Please use this identifier to cite or link to this item:
|Title:||A comparative analysis of scaffold material modifications for load-bearing applications in bone tissue engineering|
|Keywords:||bone tissue engineering|
fused deposition modelling
|Citation:||Chim, H., Lim, T.C., Schantz, J.-T., Hutmacher, D.W., Chou, A.M., Oliveira, A.L., Reis, R.L. (2006). A comparative analysis of scaffold material modifications for load-bearing applications in bone tissue engineering. International Journal of Oral and Maxillofacial Surgery 35 (10) : 928-934. ScholarBank@NUS Repository. https://doi.org/10.1016/j.ijom.2006.03.024|
|Abstract:||To facilitate optimal application of appropriate scaffold architectures for clinical trials, there is a need to compare different scaffold modifications under similar experimental conditions. In this study was assessed the effectiveness of poly-e-caprolactone (PCL) scaffolds fabricated by fused deposition modelling (FDM), with varying material modifications, for the purposes of bone tissue engineering. The incorporation of hydroxyapatite (HA) in PCL scaffolds, as well as precalcification through immersion in a simulated body fluid (SBF) to produce a biomimetic apatite coating on the scaffolds, was assessed. A series of in vitro studies spanning 3 weeks as well as in vivo studies utilizing a subcutaneous nude mouse model were carried out. PCL and HA-PCL scaffolds demonstrated increasing tissue growth extending throughout the implants, as well as superior mechanical strength and mineralization, as evidenced by X-ray imaging after 14 weeks in vivo. No significant difference was found between PCL and HA-PCL scaffolds. Precalcification with SBF did not result in increased osteoconductivity and cell proliferation as previously reported. Conversely, tensile forces exerted by tissue sheets bridging adjacent struts of the PCL scaffold caused flaking of the apatite coating that resulted in impaired cell attachment, growth and mineralization. The results suggest that scaffolds fabricated by FDM may have load-bearing applications. © 2006 International Association of Oral and Maxillofacial Surgeons.|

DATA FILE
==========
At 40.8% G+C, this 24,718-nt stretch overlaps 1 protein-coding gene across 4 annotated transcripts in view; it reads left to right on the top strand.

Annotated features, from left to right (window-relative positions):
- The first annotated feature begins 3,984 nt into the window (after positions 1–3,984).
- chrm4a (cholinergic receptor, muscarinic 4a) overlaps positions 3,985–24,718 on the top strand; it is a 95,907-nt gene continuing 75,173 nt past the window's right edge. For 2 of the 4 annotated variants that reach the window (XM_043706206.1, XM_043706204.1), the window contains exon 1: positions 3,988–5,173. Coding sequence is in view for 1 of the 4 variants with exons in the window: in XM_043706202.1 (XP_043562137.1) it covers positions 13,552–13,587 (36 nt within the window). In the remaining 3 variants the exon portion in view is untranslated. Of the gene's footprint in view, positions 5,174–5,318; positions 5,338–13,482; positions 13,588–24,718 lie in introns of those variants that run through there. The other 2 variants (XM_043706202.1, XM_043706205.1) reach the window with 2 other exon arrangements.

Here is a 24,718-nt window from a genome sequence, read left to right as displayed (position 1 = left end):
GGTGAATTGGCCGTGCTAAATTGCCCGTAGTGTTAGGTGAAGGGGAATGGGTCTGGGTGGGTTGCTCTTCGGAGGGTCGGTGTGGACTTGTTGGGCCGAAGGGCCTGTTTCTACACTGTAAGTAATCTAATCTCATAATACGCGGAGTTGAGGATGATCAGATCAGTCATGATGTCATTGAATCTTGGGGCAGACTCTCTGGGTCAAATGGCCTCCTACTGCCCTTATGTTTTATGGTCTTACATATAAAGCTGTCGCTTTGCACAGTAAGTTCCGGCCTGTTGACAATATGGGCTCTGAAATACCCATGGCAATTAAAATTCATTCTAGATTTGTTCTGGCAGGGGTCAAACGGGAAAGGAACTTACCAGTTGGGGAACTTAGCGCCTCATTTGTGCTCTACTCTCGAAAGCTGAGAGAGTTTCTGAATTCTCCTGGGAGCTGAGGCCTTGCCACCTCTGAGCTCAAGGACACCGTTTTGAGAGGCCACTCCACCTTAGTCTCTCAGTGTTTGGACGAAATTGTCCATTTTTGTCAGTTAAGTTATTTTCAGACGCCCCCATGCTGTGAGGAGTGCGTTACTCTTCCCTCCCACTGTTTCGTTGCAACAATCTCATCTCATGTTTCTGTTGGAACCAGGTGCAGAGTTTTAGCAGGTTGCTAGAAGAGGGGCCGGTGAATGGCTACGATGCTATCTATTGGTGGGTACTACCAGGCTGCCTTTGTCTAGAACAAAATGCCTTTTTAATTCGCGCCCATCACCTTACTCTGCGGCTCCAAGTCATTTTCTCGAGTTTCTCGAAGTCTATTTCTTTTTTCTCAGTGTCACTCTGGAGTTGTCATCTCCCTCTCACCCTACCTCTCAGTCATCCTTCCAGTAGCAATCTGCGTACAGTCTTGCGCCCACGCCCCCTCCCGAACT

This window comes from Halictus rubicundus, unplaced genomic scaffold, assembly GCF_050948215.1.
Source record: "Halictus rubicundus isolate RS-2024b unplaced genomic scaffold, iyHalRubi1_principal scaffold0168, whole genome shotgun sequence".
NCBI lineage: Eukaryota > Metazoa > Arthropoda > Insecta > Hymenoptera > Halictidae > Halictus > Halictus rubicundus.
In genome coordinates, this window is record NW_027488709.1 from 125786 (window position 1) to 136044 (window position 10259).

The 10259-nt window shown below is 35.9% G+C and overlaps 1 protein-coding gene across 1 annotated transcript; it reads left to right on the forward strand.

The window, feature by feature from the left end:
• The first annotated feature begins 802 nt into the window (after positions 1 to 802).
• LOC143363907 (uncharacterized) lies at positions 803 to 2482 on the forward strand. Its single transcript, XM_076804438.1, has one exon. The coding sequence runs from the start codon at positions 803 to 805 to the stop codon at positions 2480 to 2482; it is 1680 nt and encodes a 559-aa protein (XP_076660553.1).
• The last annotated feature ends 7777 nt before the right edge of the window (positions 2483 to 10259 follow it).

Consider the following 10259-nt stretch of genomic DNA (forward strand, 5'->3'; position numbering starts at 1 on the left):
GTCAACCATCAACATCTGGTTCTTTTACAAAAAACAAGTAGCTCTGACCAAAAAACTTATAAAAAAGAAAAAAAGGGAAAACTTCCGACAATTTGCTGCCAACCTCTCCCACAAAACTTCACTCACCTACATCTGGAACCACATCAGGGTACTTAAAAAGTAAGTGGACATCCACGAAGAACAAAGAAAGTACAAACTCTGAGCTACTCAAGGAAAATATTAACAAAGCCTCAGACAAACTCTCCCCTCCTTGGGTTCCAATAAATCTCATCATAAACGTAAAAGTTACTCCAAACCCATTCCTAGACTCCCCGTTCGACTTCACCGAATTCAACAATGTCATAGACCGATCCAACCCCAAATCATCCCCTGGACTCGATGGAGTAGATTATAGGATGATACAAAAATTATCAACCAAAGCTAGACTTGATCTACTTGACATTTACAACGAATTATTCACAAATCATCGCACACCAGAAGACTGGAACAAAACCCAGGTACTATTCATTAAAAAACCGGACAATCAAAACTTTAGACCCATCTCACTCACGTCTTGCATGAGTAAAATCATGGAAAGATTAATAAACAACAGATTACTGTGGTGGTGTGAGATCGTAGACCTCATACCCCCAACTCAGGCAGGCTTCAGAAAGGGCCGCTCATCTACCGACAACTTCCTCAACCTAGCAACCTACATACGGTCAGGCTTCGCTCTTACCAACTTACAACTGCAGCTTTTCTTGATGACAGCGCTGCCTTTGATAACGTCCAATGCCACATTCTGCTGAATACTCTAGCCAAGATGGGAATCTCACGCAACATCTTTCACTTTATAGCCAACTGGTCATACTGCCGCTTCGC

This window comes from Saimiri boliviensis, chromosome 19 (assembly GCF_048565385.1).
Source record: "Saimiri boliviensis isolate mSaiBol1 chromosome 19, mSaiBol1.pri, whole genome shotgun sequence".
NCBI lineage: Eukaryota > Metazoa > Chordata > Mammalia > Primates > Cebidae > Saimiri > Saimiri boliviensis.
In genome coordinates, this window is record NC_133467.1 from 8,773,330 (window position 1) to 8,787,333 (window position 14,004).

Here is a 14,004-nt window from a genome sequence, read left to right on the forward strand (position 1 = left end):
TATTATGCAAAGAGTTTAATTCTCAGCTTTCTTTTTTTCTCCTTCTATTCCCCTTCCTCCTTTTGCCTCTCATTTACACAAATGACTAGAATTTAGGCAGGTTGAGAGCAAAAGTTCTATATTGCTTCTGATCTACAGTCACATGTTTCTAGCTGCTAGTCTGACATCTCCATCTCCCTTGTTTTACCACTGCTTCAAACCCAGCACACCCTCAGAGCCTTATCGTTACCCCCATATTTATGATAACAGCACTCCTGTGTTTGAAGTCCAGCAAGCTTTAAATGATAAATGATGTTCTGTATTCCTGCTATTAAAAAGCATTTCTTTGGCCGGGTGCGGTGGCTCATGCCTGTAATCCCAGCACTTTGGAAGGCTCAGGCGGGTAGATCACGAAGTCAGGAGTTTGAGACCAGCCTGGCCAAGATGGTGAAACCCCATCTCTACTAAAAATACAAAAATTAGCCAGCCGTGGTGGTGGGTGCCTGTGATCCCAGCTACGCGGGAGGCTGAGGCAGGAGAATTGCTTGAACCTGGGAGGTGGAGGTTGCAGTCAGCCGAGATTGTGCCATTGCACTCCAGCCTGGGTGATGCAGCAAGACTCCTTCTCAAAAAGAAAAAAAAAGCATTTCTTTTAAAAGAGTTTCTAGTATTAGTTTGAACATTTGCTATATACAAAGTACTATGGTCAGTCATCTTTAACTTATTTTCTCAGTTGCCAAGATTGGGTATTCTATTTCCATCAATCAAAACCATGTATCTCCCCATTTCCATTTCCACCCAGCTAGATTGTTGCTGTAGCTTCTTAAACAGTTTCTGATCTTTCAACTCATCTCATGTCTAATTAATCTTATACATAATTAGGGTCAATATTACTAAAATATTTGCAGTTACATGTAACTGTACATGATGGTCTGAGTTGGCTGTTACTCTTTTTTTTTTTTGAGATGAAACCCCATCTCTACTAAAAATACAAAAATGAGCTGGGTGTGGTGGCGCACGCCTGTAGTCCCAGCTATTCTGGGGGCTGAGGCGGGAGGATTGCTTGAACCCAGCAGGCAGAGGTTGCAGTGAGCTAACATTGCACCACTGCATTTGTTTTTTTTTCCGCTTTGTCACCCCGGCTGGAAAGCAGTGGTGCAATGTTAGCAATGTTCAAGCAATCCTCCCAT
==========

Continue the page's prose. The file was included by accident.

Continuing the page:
|Source Title:||International Journal of Oral and Maxillofacial Surgery|
|Appears in Collections:||Staff Publications|
Show full item record
Files in This Item:
There are no files associated with this item.
checked on Feb 15, 2019
WEB OF SCIENCETM
checked on Feb 6, 2019
checked on Feb 10, 2019
Items in DSpace are protected by copyright, with all rights reserved, unless otherwise indicated.